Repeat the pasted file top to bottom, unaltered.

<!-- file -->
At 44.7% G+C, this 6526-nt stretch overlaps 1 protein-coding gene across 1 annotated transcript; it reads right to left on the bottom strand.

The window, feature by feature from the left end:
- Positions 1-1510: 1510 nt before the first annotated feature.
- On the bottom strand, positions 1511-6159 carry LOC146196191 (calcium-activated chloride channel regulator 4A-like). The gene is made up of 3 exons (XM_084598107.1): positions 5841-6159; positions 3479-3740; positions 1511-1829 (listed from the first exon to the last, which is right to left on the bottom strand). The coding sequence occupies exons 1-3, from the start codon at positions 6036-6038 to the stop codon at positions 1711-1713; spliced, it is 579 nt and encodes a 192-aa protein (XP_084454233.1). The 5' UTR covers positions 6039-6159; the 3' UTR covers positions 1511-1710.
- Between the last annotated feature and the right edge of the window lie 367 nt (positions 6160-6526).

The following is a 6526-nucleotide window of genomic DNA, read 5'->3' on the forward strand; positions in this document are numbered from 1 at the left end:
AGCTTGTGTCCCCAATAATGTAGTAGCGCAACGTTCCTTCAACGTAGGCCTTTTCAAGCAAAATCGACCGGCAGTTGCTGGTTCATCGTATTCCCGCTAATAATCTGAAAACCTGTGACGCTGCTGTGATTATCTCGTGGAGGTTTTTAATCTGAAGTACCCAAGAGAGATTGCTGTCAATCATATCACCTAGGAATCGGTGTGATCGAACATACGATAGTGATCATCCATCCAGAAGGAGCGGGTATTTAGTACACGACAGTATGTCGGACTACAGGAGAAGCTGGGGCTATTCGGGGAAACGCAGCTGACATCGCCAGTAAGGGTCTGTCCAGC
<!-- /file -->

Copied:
At 44.7% G+C, this 6526-nt stretch overlaps 1 protein-coding gene across 1 annotated transcript; it reads right to left on the bottom strand.

The window, feature by feature from the left end:
- Positions 1-1510: 1510 nt before the first annotated feature.
- On the bottom strand, positions 1511-6159 carry LOC146196191 (calcium-activated chloride channel regulator 4A-like). The gene is made up of 3 exons (XM_084598107.1): positions 5841-6159; positions 3479-3740; positions 1511-1829 (listed from the first exon to the last, which is right to left on the bottom strand). The coding sequence occupies exons 1-3, from the start codon at positions 6036-6038 to the stop codon at positions 1711-1713; spliced, it is 579 nt and encodes a 192-aa protein (XP_084454233.1). The 5' UTR covers positions 6039-6159; the 3' UTR covers positions 1511-1710.
- Between the last annotated feature and the right edge of the window lie 367 nt (positions 6160-6526).

The following is a 6526-nucleotide window of genomic DNA, read 5'->3' on the forward strand; positions in this document are numbered from 1 at the left end:
AGCTTGTGTCCCCAATAATGTAGTAGCGCAACGTTCCTTCAACGTAGGCCTTTTCAAGCAAAATCGACCGGCAGTTGCTGGTTCATCGTATTCCCGCTAATAATCTGAAAACCTGTGACGCTGCTGTGATTATCTCGTGGAGGTTTTTAATCTGAAGTACCCAAGAGAGATTGCTGTCAATCATATCACCTAGGAATCGGTGTGATCGAACATACGATAGTGATCATCCATCCAGAAGGAGCGGGTATTTAGTACACGACAGTATGTCGGACTACAGGAGAAGCTGGGGCTATTCGGGGAAACGCAGCTGACATCGCCAGTAAGGGTCTGTCCAGC